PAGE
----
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Our 1 Group leaders are going through a challenging time. We are at that “in between” stage, where leaders are committing to either continue to lead a group, or new leaders are coming on board and agreeing to begin leading. The first official group meeting is not for another month, but in the excitement of a new group year, leaders are already thinking about who will be in their group … and finding more uncertainty than answers.

This year, we are asking 1 Groups to focus on a more intergenerational range of members. Leaders therefore have to think not just of those individuals who are most similar to their age/Bible class preference/station in life/way of thinking. They now have to think “outside their box,” so to speak.

Asking someone who differs from you – in personality, socio-economical background, station in life, theology, etc. – to be a part of your group goes against what is most comfortable and in some ways, most logical. For whatever difficulty there may be in finding someone that “fits” our group, that difficulty is exponentially increased when we have to find someone who is different, but still fits.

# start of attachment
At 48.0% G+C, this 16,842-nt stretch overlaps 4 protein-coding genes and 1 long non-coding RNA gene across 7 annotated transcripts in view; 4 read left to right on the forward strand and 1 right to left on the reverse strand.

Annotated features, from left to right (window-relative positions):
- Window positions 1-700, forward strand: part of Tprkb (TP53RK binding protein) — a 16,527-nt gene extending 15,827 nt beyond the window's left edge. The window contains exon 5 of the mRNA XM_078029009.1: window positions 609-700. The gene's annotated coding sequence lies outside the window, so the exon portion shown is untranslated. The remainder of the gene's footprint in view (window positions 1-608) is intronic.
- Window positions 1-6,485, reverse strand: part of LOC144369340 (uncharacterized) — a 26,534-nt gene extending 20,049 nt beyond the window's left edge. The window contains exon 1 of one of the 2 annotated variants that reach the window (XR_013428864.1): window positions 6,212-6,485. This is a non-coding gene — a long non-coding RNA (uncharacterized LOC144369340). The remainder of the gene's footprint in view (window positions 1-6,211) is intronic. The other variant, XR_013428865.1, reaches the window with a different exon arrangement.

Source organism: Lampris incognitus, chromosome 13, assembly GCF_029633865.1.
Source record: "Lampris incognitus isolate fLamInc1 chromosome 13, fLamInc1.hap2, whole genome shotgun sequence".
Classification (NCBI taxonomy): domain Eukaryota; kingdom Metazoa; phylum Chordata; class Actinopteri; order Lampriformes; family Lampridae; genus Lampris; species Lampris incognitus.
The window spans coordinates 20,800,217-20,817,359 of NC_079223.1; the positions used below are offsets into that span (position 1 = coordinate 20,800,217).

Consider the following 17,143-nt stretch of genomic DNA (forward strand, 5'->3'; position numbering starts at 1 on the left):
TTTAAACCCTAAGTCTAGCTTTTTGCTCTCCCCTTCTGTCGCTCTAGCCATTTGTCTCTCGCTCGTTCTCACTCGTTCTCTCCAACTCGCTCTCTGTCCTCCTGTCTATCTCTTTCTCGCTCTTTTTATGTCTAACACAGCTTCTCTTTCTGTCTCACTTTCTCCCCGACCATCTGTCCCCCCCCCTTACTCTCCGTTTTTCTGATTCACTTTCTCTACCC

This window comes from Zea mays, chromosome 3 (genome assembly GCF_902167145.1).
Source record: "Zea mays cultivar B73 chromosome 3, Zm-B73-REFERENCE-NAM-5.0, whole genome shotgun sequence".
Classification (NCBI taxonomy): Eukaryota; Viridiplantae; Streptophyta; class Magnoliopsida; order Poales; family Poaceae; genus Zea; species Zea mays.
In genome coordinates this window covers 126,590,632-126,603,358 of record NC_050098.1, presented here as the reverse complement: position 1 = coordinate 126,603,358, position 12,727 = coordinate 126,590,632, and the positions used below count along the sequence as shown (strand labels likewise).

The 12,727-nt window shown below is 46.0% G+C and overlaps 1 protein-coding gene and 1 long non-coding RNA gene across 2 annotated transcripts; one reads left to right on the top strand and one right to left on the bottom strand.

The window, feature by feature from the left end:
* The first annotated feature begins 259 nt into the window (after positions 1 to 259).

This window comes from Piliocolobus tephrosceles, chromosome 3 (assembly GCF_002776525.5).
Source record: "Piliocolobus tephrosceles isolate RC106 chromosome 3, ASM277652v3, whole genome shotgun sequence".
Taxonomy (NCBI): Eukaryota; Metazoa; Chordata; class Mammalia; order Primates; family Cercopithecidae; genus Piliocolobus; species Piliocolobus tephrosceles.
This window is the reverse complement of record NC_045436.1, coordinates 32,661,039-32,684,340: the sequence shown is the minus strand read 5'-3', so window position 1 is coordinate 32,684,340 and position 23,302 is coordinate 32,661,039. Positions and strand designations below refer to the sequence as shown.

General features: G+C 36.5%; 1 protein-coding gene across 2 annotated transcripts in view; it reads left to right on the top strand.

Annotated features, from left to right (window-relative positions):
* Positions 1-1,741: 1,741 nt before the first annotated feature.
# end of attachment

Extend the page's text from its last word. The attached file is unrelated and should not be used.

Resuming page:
Let me offer a couple of thoughts on finding the right group member.

First, you know this, but I am still going to say it: there is no perfect group member. Some of the best relationships I have had with fellow group members have been with the ones who I would have least expected such positive results. And the reverse has been true. Some who have been the best “fit” have also produced the most anguish for me as a group leader.

Also remember that group members who may seem the least compatible provide the most opportunity for growth – yours, not theirs. The difference between who you think a group member needs to be and who they really are may simply be a reflection of your own distance from who God is calling you to be.

One day I hope to write a post entitled “How Relationships Killed Small Groups,” but until I do, let me present my working hypothesis. In our attempt to build better relationships (good thing) in the name of Christian community (also a good thing), we have overlooked (bad thing) the power of God to live in and strengthen our connection with other people (great thing). The reality is: most of us would have found something to hate about one another a long time ago if God were not a part of defining how we love one another. If he could love the sinners and tax-collectors, then perhaps we need to be a little more lenient on those we define as falling short of the “perfect fit.”

So, as you look for group members, relax. The best group member may be the next person who accepts your invitation to attend group, or the family who appears to have no connections, or perhaps even the individual you would consider most unlike you and your entire group. Invite them anyway – they just might be the perfect fit!

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